Background On The HearingFDAlogo

For the uninitiated, after President Trump signed the Farm Bill into law back in December 2018, Scott Gottlieb, now former director of the FDA, issued a statement the same day the Farm Bill passed, clarifying the FDA’s regulatory authority. In the statement, Gottlieb explained that Congress preserved the FDA’s authority to regulate products containing cannabis and its constituents under the Federal Food, Drug, and Cosmetic Act (FD&C Act).

In April 2019, around the same time he resigned from the FDA, Gottlieb issued another statement, acknowledging the quickly growing industry throughout the country and total lack of federal regulatory guidance. This time around, Gottlieb laid out a handful of steps that the FDA plans on taking to address regulations around hemp and cannabidiol (CBD). Those included scheduling the public hearing for May 31, where written and oral public comments were submitted by stakeholders, sharing “their experiences and challenges with these products [hemp and CBD products], including information and views related to product safety.”

That statement also announced the formation of an internal agency working group to “explore potential pathways for dietary supplements and/or conventional foods containing CBD to be lawfully marketed; including a consideration of what statutory or regulatory changes might be needed and what the impact of such marketing would be on the public health.”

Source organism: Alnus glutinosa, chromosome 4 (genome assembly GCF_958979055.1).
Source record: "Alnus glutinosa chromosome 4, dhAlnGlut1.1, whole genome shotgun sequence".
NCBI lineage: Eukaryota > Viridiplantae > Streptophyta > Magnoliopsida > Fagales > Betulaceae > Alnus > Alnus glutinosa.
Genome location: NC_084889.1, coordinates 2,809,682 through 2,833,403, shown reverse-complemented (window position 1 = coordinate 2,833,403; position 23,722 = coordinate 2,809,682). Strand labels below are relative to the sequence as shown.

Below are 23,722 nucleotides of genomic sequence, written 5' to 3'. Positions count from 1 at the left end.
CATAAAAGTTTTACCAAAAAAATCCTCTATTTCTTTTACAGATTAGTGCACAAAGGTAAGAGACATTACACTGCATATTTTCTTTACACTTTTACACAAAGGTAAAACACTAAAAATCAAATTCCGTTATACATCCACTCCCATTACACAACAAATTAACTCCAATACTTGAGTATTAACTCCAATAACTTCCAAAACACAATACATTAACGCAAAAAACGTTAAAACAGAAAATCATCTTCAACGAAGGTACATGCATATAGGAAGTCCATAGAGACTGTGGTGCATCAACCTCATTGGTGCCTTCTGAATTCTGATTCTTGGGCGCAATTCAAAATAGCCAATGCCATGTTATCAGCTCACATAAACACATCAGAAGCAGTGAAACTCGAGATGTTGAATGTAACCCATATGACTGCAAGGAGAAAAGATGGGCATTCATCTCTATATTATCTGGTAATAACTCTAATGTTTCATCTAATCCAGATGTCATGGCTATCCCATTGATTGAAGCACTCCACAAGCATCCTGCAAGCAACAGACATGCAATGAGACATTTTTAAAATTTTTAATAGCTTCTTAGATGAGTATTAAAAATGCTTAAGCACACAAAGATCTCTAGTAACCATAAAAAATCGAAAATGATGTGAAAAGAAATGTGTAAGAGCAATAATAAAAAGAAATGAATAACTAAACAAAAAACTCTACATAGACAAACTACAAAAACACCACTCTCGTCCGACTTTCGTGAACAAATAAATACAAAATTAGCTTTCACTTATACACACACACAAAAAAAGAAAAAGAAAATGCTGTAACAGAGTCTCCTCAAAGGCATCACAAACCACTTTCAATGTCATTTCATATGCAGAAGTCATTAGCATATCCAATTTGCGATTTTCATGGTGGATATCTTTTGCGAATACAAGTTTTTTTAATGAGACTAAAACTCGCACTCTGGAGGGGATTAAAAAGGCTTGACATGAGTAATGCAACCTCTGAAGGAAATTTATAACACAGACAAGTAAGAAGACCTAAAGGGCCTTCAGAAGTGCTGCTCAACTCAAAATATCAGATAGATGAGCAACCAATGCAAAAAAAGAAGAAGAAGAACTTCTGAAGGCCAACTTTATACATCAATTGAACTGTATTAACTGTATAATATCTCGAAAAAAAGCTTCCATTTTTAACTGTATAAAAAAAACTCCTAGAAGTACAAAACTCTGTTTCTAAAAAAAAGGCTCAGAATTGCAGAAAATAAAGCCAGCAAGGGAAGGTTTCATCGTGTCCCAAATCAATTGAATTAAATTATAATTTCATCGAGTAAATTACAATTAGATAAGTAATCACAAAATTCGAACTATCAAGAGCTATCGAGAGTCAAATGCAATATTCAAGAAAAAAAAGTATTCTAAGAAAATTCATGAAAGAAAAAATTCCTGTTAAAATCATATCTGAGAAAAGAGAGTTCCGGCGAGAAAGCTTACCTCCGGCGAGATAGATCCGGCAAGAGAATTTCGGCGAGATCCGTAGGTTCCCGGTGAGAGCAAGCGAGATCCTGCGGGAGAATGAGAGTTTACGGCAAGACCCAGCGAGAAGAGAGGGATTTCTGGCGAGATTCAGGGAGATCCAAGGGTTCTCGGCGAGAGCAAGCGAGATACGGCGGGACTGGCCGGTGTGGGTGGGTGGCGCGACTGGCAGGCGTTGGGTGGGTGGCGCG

Fast-forward to May 31, the day of the public hearing, and all eyes in the industry focused on what all these stakeholders had to say to the FDA about CBD. The day started off with about two hours of oral comments, each speaker had roughly two minutes to deliver their thoughts.

Karen Howard, CEO of the Organic and Natural Health Association, speaks about the quality of CBD products 

Oral Comments

Industry stakeholders representing cannabis businesses sang much of the same tune, clamoring for wise regulations on safety, testing, banking and interstate commerce, among other standards. NCIA Policy Director Andrew Kline’s comments included running through five major positions of the industry trade organization representing CBD companies. Those included recommending the FDA act quickly in setting up regulations, stressing the massive economic impact of the industry, saying that CBD products are generally safe, clamoring for voluntary, consensus-based standards and informing consumers of any potential risks. “The bottom line is this – an overwhelming preponderance of evidence indicates that cannabis and cannabis-derived compounds present minimal health and safety concerns,” Kline told the folks at the FDA. “Time is of the essence. Hemp-derived CBD products are in very high consumer demand and the industry is eagerly awaiting FDA’s regulatory framework for these products. We strongly recommend that FDA act quickly to clarify the regulatory environment because there is significant confusion in the market.”